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Culture

With the dedication of the Church of Our Lady of Guadalupe in 1919, Kansas City’s Latino population had a church of its own and began feeling more identity with the west-side neighborhood around it. When they could, Mexican people started buying homes there. The Guadalupe Center opened in the church rectory. A school was built.

But even as they sought to assimilate in their adopted land, Mexican Americans clung to their cultural heritage. The church initiated a barrio style of community organization, emphasizing strong social and economic ties. When it came time for the growing Guadalupe Center to move from the church in 1936, director Dorothy Gallagher drew up the plans, hired an architect, and paid for a large, Spanish Mission-style building at what is now 1015 Avenida Cesar E. Chavez. The Knights of the Round Table social organization laid out three objectives when started a neighborhood newspaper, The Knight’s Spear, in May 1934: “1. To create a brotherly feeling in the community. 2. Clean sportsmanship. 3. To spread the appreciation of old Mexico.”

Nothing, though, celebrated and preserved Mexican culture like the neighborhood fiestas. Held initially for fellowship and entertainment, then also for fundraising, they typically entailed brightly decorated booths and stands, a street fair, and a stage program of native music and dances. One in September 1926, celebrating Mexico’s Independence Day, featured agua de chia and horchata to drink, enchiladas and tamales to eat, and dancers doing La Jota and El Jarabe Tapatio. “It wasn’t like the Fourth of July,” according to a local newspaper account, “because there weren’t any speeches, and no one slapped you on the back. No one said very much, only their dark eyes glowed warmly. It was a fiesta and a big event in the Mexican section here last night. … And everything, you see, was just as it should be, as it was down in Mexico.”

Two dancers at the Guadalupe Center’s first Gran Fiesta.

Two dancers at the Guadalupe Center’s first Gran Fiesta.

Date: 1926

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A flier publicizing the Guadalupe Center’s 1930 Fiesta de Primavera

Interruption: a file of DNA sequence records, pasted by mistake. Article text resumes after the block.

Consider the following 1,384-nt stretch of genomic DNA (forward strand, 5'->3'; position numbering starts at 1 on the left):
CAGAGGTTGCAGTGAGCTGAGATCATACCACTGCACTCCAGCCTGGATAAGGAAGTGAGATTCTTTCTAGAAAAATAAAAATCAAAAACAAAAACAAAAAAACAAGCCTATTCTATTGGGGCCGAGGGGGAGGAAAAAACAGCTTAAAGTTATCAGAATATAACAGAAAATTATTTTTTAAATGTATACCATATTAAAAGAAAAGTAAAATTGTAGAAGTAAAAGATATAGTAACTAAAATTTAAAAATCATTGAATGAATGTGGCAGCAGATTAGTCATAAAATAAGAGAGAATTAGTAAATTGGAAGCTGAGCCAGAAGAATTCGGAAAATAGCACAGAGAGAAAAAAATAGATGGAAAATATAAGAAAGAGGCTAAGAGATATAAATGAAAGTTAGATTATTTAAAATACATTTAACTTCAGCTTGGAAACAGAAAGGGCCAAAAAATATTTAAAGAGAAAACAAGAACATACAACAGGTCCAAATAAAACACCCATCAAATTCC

A flier publicizing the Guadalupe Center’s 1930 Fiesta de Primavera – Spring Festival – at West Junior High School, a few blocks from the center.

Children in native attire, standing beside the Church of Our Lady of Guadalupe.

Children in native attire, standing beside the Church of Our Lady of Guadalupe.

Date: circa 1935

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Participants line up for the parade preceding the Guadalupe Center’s Gran Fiesta in July 1932.

Participants line up for the parade preceding the Guadalupe Center’s Gran Fiesta in July 1932.

Date: 1932

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Large crowd at an evening fiesta.

Large crowd at an evening fiesta.

Date: 1926

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A flier publicizing a midsummer fiesta in 1932, planned both as a celebration of Mexican culture and a fundraiser for the Guadalupe Center.

A flier publicizing a midsummer fiesta in 1932, planned both as a celebration of Mexican culture and a fundraiser for the Guadalupe Center.

A musical group

A musical group, identified as "Joe Vera with first orchestra" in what is believed to be the Guadalupe Center in the rectory of the Church of Our Lady of Guadalupe.

Date: 1932

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Children and adults dressed in native costume for an event at the Guadalupe Center.

Children and adults dressed in native costume for an event at the Guadalupe Center.

Date: circa 1940

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Children in religious pageant costume.

Children in religious pageant costume.

Date: circa 1940

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A young girl at her First Holy Communion at the Church of Our Lady of Guadalupe.

A young girl at her First Holy Communion at the Church of Our Lady of Guadalupe.

Date: 1938

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Women making tortillas.

Women making tortillas.

Date: circa 1939

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Guadalupe Center performers

Guadalupe Center performers who participated in the fifth National Folk Festival in Washington, D.C., in May 1938. The festival’s director, Sarah Gertrude, described their presentation later in the magazine Survey Graphic: “Guitars and stringed instruments were heard as the Mexicans from Our Lady of Guadalupe Center, in Kansas City, Mo., in gay serapes, in beautifully embroidered dresses, and carrying lighted candles, began the procession of the ‘Posados,’ a Mexican religious ceremonial the commemorates the nine days’ wandering of Mary and Joseph.”

Date: 1938

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A child in native costume.

A child in native costume.

Date: 1937

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